The core assumption(s) may be truths with no sufficient backing to generalize from, falsehoods or hold close relationships to valid theories. In this way, ideologies imitate science and philosophy, mask their contradictions and gain an air of rationality and validity. The central premises of extremist ideologies repeatedly begs the question. Extremist ideologies make use of totalitarian logic, which regards linking extremes as virtue. Pluralistic ignorance spreads like wild fire in the extremist ideology space.


The narrative fallacy also plays into rationalizing extremist ideology. As human beings, by default we are predisposed to attributing causes to things, even though they may not be linked. The human mind is especially adept at arranging random facts that are not linked together into an orderly narrative. Extremist ideologies take advantage of this to bolster their arguments.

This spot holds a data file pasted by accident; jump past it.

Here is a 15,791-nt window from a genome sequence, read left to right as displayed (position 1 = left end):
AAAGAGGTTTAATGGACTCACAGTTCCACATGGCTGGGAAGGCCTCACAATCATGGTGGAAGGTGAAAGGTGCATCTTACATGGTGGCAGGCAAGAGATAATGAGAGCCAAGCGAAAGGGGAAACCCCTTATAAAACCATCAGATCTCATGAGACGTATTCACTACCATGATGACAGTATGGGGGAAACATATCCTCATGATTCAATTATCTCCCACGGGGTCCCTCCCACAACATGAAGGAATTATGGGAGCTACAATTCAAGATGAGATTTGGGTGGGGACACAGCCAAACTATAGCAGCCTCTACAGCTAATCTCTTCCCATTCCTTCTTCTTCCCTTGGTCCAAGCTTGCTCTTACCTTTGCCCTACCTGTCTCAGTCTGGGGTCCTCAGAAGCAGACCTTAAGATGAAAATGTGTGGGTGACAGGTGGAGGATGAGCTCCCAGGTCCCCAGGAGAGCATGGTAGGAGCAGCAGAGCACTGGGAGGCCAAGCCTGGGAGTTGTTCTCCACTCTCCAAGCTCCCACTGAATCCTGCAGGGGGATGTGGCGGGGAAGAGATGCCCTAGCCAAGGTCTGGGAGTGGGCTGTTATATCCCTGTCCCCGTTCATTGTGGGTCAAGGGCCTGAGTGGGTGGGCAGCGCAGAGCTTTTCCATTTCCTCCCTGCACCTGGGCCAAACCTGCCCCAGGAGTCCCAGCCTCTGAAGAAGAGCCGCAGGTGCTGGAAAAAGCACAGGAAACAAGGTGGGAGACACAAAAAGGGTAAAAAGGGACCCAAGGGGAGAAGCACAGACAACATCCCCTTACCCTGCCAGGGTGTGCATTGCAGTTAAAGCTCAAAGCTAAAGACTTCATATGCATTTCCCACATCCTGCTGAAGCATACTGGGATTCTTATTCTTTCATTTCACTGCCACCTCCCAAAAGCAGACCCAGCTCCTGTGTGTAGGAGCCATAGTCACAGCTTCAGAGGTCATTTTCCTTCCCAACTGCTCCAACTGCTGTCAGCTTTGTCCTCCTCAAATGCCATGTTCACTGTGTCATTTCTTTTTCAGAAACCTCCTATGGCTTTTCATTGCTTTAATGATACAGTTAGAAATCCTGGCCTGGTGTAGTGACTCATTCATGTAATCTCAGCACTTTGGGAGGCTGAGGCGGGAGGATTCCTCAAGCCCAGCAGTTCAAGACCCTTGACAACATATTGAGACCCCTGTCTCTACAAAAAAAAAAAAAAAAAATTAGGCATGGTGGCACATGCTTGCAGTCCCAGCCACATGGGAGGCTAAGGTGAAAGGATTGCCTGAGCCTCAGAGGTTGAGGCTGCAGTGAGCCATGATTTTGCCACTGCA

“If people do not believe that mathematics is simple, it is only because they do not realize how complicated life is.”
— John von Neumann

Next I will attempt to illustrate using mathematical analogy how our tenuous relationship with establishing any correct interpretation of reality should be open to some margin of error. It is reasonable to assume that growing up, looking for ‘x’ was the most recurring activity we did as far as solving mathematical problems was concerned. ‘x’ was routinely used as a proxy for unknowns in math problems. Take a look at the following equations (remember x is stands in for unknowns):

2x + 3 = 5, has one solution, we know we’re looking for one x.
2x ² + 3x + 4 = 0, has two possible solutions, we’re looking for two values of x.
x³ + 6x ² + 4x + 3 = 0, has three possible solutions, and…. you get the picture.

The trend I am extrapolating here is that an increase in complexity means more possible solutions ‘x’ . Of course some of the solutions may be zero but that is besides the point. Real life is definitely not mathematics, but reasoning by analogy, let's say any number of ‘x’s are the solutions you seek and your quandary takes the form of an equation, it is reasonable to assume that the more complex the phenomena you’re trying to explain, the more possible solutions there may be. This means the forceful coherence one totalitarian ideology confers may lead you into strange errors and paradoxes.